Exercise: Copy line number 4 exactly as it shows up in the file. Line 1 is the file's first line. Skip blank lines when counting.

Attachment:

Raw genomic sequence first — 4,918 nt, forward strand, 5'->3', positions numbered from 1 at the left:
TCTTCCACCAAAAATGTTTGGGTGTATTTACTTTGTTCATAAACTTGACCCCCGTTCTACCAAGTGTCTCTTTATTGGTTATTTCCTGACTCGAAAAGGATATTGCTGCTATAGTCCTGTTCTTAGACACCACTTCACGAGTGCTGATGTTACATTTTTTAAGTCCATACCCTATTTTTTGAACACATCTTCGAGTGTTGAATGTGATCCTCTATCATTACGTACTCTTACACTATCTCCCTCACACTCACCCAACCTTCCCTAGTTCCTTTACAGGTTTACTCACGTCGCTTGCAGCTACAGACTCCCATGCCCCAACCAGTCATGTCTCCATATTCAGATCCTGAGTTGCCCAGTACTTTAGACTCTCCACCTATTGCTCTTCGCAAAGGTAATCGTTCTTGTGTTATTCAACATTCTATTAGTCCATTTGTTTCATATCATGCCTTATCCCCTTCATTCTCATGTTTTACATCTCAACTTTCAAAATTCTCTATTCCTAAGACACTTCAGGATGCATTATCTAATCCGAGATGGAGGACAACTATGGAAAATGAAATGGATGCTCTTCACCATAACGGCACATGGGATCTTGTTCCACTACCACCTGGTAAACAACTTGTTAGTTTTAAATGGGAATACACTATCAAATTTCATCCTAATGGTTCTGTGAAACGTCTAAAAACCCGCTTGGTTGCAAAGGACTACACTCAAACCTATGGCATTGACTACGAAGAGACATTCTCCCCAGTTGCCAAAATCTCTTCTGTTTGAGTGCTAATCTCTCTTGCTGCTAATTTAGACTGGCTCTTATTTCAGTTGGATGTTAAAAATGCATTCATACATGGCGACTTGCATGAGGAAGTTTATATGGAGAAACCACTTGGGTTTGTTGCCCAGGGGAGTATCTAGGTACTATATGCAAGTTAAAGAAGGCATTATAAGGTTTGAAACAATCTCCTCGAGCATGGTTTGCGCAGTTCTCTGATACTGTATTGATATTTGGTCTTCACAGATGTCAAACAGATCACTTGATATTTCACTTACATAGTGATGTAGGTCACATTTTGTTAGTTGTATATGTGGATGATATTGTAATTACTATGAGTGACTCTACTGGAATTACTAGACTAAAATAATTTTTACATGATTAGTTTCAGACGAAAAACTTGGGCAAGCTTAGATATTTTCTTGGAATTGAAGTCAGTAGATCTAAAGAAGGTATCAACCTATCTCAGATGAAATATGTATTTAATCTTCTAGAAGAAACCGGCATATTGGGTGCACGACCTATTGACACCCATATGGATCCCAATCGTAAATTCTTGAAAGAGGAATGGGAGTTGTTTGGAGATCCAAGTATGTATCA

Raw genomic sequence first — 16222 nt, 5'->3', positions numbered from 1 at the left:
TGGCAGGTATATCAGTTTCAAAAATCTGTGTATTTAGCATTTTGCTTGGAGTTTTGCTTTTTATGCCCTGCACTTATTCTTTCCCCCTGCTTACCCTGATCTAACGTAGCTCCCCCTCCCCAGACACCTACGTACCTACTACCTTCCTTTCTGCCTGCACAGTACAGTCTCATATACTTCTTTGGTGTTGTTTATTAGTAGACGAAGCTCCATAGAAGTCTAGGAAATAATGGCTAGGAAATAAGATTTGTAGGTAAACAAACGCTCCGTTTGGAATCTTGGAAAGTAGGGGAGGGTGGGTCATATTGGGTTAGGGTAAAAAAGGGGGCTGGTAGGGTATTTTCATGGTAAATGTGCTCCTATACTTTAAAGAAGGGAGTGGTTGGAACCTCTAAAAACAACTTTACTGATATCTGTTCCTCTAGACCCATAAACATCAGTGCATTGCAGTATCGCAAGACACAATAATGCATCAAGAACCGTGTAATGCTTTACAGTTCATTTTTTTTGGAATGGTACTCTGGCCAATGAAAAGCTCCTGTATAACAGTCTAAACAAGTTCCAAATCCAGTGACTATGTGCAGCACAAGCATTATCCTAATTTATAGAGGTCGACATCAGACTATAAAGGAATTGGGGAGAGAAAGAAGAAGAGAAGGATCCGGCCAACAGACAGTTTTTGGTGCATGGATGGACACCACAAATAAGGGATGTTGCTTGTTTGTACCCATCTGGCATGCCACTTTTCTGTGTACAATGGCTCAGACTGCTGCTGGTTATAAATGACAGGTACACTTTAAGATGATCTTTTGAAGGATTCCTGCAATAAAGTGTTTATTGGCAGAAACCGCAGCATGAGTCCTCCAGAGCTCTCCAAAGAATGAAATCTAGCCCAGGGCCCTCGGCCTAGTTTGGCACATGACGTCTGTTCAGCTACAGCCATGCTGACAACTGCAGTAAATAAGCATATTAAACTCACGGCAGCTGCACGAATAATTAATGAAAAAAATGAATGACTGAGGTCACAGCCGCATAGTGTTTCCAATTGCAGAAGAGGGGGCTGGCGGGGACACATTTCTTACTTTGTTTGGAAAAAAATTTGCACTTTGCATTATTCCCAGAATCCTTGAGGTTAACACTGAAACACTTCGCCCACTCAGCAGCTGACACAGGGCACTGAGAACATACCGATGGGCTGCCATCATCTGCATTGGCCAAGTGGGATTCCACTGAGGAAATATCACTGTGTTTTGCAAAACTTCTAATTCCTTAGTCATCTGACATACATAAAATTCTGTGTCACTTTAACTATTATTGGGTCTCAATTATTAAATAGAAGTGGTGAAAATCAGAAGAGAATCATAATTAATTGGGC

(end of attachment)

TGGCAGGTATATCAGTTTCAAAAATCTGTGTATTTAGCATTTTGCTTGGAGTTTTGCTTTTTATGCCCTGCACTTATTCTTTCCCCCTGCTTACCCTGATCTAACGTAGCTCCCCCTCCCCAGACACCTACGTACCTACTACCTTCCTTTCTGCCTGCACAGTACAGTCTCATATACTTCTTTGGTGTTGTTTATTAGTAGACGAAGCTCCATAGAAGTCTAGGAAATAATGGCTAGGAAATAAGATTTGTAGGTAAACAAACGCTCCGTTTGGAATCTTGGAAAGTAGGGGAGGGTGGGTCATATTGGGTTAGGGTAAAAAAGGGGGCTGGTAGGGTATTTTCATGGTAAATGTGCTCCTATACTTTAAAGAAGGGAGTGGTTGGAACCTCTAAAAACAACTTTACTGATATCTGTTCCTCTAGACCCATAAACATCAGTGCATTGCAGTATCGCAAGACACAATAATGCATCAAGAACCGTGTAATGCTTTACAGTTCATTTTTTTTGGAATGGTACTCTGGCCAATGAAAAGCTCCTGTATAACAGTCTAAACAAGTTCCAAATCCAGTGACTATGTGCAGCACAAGCATTATCCTAATTTATAGAGGTCGACATCAGACTATAAAGGAATTGGGGAGAGAAAGAAGAAGAGAAGGATCCGGCCAACAGACAGTTTTTGGTGCATGGATGGACACCACAAATAAGGGATGTTGCTTGTTTGTACCCATCTGGCATGCCACTTTTCTGTGTACAATGGCTCAGACTGCTGCTGGTTATAAATGACAGGTACACTTTAAGATGATCTTTTGAAGGATTCCTGCAATAAAGTGTTTATTGGCAGAAACCGCAGCATGAGTCCTCCAGAGCTCTCCAAAGAATGAAATCTAGCCCAGGGCCCTCGGCCTAGTTTGGCACATGACGTCTGTTCAGCTACAGCCATGCTGACAACTGCAGTAAATAAGCATATTAAACTCACGGCAGCTGCACGAATAATTAATGAAAAAAATGAATGACTGAGGTCACAGCCGCATAGTGTTTCCAATTGCAGAAGAGGGGGCTGGCGGGGACACATTTCTTACTTTGTTTGGAAAAAAATTTGCACTTTGCATTATTCCCAGAATCCTTGAGGTTAACACTGAAACACTTCGCCCACTCAGCAGCTGACACAGGGCACTGAGAACATACCGATGGGCTGCCATCATCTGCATTGGCCAAGTGGGATTCCACTGAGGAAATATCACTGTGTTTTGCAAAACTTCTAATTCCTTAGTCATCTGACATACATAAAATTCTGTGTCACTTTAACTATTATTGGGTCTCAATTATTAAATAGAAGTGGTGAAAATCAGAAGAGAATCATAATTAATTGGGC